The Cedarwood Atlas Essential Oil is used widely in cosmetics as a fragrance component in soaps, detergents, shampoos, lotions and creams. It is also used in other personal care products as well as household products such as air fresheners and room sprays. In the perfumery industry, Cedarwood Atlas is commonly used, especially for the formulation of male fragrances. Cedrus atlantica, also known as the Atlantic Cedar, Atlas Cedar or African Cedar. It is a large pyramid-shaped coniferous evergreen, with a majestic structure known to grow up to 35-40 metres tall. The wood is hard yet highly aromatic, due to its high percentage of essential oil content. Cedarwood Essential Oil is a viscous liquid of a golden yellow, orange or deep amber color that holds a warm, camphoraceous scent with a sweet and tenacious, woody-balsamic undertone. The essential oil is obtained by steam distillation of Cedar wood, stumps and sawdust, which can hold up to 35% oil content. The oil’s main chemical components are atlantone, caryophyllene, cedrol, cadinene and other minor constituents. Cedarwood Essential Oil has antiseptic, antiputrescent, antiseborrheic, aphrodisiac, astringent, diuretic, expectorant, fungicidal, mucolytic, sedative (nervous), stimulant (circulatory) and tonic properties. It is used in alternative medicines, often in combination with other essential oils, to treat various conditions.
Over the centuries, Cedar wood was exploited by the Babylonian, Persian, Sumerian, Assyrian, Phoenician, Hebrew, Egyptian, Roman and Turkish civilizations. The ancient Egyptians made use of the essential oil for cosmetics and perfumery. They also used the resin from the wood for mummification. Cedar wood sawdust was found in the tombs of their Pharaohs, suggesting that the ancient Egyptians held Cedars in high esteem. It was also one of the ingredients of “mithridat”, an antidote which was in use for centuries. The Phoenicians made use of the wood for construction. They built houses, palaces and temples out of it. More importantly, known as the first civilization to conduct trade by sea, they built their commercial, (and military) ships out of Cedar wood. Cedars and Cedar wood also played a big role in the ancient Hebrew civilization, as they also used the wood for construction. Their priests were ordered by Moses to use the bark of the Lebanon Cedar for circumcisions and the treatment of leprosy. They celebrated the New Year by making a fire with Cedar wood, and their prophet Isaiah referred to the tree itself to be the pride of the world. Cedar wood became very popular, and foreign rulers from far and wide were ordering it for the construction of religious and civil buildings. The most famous Cedar wood constructions are King Solomon’s Temple and King Solomon’s and David’s palaces found in Jerusalem. In the East, the oil was used as incense, to treat bronchial and urinary infections, and as a preservative. Tibetans still use it as their temple incense today, and continue employing it in their traditional medicinal practices. Having such a long and rich history of usage, Cedar wood has been often mentioned in literature. For example, the Sumerian Epic of Gilgamesh describes the Cedar groves of Lebanon as the dwelling of the Gods. Because of its significance in the lives of people in that era, the word “Cedar” is mentioned a substantial 75 times throughout the Bible. The Cedar is also the national symbol of Lebanon, as it is found on the national flag.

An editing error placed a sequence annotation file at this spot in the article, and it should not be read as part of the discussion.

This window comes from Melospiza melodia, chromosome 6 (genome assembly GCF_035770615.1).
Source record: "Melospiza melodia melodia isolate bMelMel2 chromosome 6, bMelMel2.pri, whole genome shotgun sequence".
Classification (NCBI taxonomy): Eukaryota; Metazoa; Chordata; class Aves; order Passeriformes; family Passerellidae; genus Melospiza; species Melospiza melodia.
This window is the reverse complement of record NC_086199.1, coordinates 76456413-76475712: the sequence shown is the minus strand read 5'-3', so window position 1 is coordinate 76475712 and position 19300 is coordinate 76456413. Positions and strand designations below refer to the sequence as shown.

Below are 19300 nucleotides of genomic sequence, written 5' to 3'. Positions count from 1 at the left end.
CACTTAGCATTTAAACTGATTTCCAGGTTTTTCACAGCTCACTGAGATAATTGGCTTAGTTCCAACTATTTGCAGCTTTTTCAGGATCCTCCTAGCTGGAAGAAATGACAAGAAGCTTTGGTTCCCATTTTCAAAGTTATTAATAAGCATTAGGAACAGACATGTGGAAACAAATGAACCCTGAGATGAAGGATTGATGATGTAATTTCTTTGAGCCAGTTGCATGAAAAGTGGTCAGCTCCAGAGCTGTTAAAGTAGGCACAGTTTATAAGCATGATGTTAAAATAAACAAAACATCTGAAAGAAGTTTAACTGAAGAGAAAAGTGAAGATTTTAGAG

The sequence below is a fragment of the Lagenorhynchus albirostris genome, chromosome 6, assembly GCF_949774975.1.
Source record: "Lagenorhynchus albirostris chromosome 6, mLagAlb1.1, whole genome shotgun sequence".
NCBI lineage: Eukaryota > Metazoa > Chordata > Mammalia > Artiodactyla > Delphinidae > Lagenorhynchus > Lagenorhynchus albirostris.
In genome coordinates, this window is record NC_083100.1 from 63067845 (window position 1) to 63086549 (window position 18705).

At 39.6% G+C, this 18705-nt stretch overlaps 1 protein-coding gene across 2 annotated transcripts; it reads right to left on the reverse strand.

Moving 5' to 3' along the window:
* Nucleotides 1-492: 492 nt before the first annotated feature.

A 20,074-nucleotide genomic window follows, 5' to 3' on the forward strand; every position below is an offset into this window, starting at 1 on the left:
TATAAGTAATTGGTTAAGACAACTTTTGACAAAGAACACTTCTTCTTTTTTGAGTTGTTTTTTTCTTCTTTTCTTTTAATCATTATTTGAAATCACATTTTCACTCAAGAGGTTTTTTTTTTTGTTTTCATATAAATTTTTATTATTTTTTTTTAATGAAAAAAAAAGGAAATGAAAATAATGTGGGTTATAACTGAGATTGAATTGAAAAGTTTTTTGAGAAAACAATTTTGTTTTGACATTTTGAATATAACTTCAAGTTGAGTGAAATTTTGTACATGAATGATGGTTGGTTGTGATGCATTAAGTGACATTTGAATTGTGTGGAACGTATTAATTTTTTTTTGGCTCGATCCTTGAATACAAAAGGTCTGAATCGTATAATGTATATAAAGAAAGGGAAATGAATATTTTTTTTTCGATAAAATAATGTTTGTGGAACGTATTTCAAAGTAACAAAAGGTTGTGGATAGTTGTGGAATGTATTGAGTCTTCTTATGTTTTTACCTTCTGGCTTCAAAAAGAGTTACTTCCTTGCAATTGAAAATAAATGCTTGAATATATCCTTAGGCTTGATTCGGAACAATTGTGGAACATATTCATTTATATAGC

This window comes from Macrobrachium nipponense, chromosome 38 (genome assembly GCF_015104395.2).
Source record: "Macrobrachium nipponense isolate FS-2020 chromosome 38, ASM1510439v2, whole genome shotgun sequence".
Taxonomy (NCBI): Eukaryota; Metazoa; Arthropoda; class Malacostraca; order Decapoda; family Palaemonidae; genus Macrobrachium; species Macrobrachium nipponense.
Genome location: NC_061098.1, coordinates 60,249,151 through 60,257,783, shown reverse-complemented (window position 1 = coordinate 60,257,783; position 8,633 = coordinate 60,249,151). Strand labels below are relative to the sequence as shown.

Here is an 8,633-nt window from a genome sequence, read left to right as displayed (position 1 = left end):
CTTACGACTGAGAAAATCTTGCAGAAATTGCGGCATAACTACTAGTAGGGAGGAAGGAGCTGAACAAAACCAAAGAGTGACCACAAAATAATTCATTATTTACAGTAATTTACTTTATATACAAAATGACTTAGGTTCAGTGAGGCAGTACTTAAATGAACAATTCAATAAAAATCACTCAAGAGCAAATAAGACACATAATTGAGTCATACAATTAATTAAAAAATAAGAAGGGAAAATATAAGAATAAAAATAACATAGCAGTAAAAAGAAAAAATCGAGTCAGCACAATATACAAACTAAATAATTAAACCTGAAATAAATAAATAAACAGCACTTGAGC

The Atlas Cedar, one of the species of the Cedrus genus is native to the Atlas Mountains, which span across northwest Africa through Morocco, Algeria and Tunisia. That is where they still grow today however plantations have also been established in the regions of southern France (for timber production). The Cedarwood Atlas Essential Oil is mostly produced in Morocco. There are more than twenty species of Cedrus which are native. They grow in the mountains of the Mediterranean at altitudes between 1,000-2,200 meters as well as in the western Himalayas at altitudes between 1,500-3,200 metres. The Atlas Cedar is believed to originate from the Lebanon Cedars (Cedrus libani), which grow wild in Lebanon and Cyprus, and have been used by man since the dawn of ancient civilization
Skin & Body Care
Cedarwood essential oil is a known remedy for acne, eczema, dermatitis, fungal infections, skin eruptions, and for oily skin.
Cedarwood essential oil is a known remedy for Dandruff, oily hair and scalp, and aids in preventing hair loss.